This Walking Dead review contains spoilers.
The Walking Dead Season 8 Episode 4
Tonight will hopefully be the last time we have to hear King Ezekiel give one of his annoying “and yet I smile” speeches. Not only have most of his soldiers turned into walkers, but Ezekiel comes out of this episode incredibly defeated. “Some Guy” spends a lot of time trying to break down this larger-than-life leader and it succeeds, giving us the real person behind the Shakespearean facade.
It’s worth pointing out that this episode begins in front of a mirror. Ezekiel is preparing himself for battle, adjusting his armor and fixing his hair. But there’s something more to Ezekiel’s morning routine. It’s clear that he’s getting into character. When he walks out to gather his troops, he is the mighty King. In front of this mirror, though, he is simply “some guy” who used to work at a zoo and do theater on the weekends. There’s a sort of transformation happening in front of that mirror that I really liked, a juxtaposition of the man and the myth.
Khary Payton delivered his first great Walking Dead performance tonight. While he’s done a formidable job up to this point, it’s with the full attention of the camera that he’s able to really flesh out his character and make him human. A lot of that comes down to the way he’s able to switch between both sides of Ezekiel. The mighty king is almost nowhere to be found in the aftermath of the Savior ambush, and that’s great. It would have been nice to see the king completely abandon his regal presentation, but the moments when he does break character are strong. The scenes with Ezekiel and Jerry particularly come to mind.
“Dude, yes I do,” Jerry replies to Ezekiel when the King tells him he doesn’t have to refer to him as such anymore. This is a nice callback to Ezekiel’s words to Carol in season seven, when he explained to her that he became the King because his people needed it as much as he needed them. There’s a give and take between Jerry and Ezekiel’s relationship that really works.
The episode is almost too cruel to Ezekiel, though. His men die saving him from Savior machine gun fire, he wakes up underneath a pile of bodies, he’s been shot in the leg, and the reanimated corpses of his former comrades try to eat him. I mean, the episode really shits on poor Ezekiel. To top it all off, the war claims its biggest victim yet: Shiva, Ezekiel’s loyal pet tiger, who dies saving the King from the walker horde. It’s pretty sad to see Shiva go, especially since we only got to see her eat a few Saviors, but the CGI never quite delivered, did it? At the very least, there’s one less poorly animated distraction on screen.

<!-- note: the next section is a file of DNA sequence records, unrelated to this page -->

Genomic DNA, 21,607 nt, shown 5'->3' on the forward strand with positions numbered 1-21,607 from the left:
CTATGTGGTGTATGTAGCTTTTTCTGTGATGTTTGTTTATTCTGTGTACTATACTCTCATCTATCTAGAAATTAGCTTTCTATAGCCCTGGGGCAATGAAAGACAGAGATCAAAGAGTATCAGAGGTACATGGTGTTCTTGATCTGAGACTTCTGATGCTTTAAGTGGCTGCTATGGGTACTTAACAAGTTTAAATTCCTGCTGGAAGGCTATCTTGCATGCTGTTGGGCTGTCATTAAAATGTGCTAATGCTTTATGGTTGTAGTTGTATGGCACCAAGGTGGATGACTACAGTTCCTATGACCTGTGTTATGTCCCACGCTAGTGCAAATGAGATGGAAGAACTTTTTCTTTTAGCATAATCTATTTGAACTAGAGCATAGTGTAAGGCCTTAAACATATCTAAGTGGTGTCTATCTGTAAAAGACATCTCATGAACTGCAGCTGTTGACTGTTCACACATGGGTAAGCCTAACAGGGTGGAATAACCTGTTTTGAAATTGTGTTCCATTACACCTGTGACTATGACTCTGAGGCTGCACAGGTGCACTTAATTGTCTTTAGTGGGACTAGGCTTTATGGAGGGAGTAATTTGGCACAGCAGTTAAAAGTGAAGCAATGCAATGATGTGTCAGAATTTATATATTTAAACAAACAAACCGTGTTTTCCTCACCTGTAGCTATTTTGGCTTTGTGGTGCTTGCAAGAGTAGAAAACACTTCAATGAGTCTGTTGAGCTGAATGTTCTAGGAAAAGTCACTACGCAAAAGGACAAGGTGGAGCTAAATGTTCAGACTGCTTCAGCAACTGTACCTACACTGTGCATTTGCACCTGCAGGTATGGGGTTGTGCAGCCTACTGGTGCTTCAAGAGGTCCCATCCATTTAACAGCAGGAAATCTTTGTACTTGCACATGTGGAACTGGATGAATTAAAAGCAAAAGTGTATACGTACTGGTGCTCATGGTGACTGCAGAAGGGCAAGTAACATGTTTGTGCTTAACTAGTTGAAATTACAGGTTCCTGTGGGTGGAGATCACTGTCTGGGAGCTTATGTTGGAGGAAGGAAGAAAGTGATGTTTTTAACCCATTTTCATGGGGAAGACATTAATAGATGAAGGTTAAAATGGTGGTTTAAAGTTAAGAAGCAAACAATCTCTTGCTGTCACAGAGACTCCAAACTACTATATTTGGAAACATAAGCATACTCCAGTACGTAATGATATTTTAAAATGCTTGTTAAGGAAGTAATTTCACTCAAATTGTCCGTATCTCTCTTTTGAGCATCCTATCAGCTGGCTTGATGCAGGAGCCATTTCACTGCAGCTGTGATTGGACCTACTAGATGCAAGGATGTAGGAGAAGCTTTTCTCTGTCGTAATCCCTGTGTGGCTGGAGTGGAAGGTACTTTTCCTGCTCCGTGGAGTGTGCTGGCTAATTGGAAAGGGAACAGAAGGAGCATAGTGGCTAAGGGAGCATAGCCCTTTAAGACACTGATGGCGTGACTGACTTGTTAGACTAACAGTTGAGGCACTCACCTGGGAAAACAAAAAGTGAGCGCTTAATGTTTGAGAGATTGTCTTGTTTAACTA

It’s hard to say how Ezekiel will come out of this massive loss. He’ll most likely retreat for a bit, as Rick did last season, before finding his strength again. Or perhaps he’ll go out looking for revenge, a more bloodthirsty king on a vendetta against the Saviors. I’m at the very least intrigued, which is not something I could have said about the character a few weeks ago.
Meanwhile, Melissa McBride continues to be the lifeforce that keeps this show alive for me. She is absolutely brilliant and I’m happy every time she actually gets to do something on screen. There’s the sense that Carol has finally found a happy medium between violence and preserving life since her crisis of faith in season six. She’s down to murder all the bad guys again, but when it comes to choosing between the truck full of Savior weapons or saving Ezekiel and Jerry, she makes the noble choice. I’m not sure Carol would have saved Ezekiel during her Alexandria days. Even though she murders a ton of dudes throughout the episode, it seems like she’s found peace with the balance she’s struck.
All of the action sequences brought different flavors to the episode, too. Ezekiel and Jerry face off against the horde while Carol stealthily cuts through the Savior ranks like an efficient surgical knife. I absolutely loved watching Jerry hacking through the walkers with an axe; and Carol shooting down Saviors while hiding in the ceiling brought so much joy to my gnarled, blackened heart.
Then there’s the car chase sequence that sort of acts like an interlude to the rest of the episode. I fully expected a title card to read, “Meanwhile…” as the episode cut to Rick and Daryl doing their best CHiPS impression. It’s an entertaining scene, but by far the least believable of the night. I refuse to believe that the M2 Browning machine gun fire wouldn’t have absolutely shred through both Daryl and Rick, especially from such a close distance. We’re not talking stormtroopers here. Just the episode before, these same Saviors had mowed down an entire platoon from one hundred yards out. Give me a break.
There’s something to be said about how the most boring action sequences of the season have been ones featuring Rick and Daryl. Because we know they’re never going to die, there’s no tension in their action scenes. Plot armor continues to be Rick and Daryl’s major weakness. Carol’s position on the show, on the other hand, has never quite felt as secure. Neither does Ezekiel’s, for that matter.
The Walking Dead season eight improves in its fourth outing. Is “Some Guy” the big explosive episode that put the season back on track? Not quite. But it does at least do the work of saying something new about a character we barely know anything about while also delivering a few entertaining set pieces. That’s what successful episodes of The Walking Dead are made of.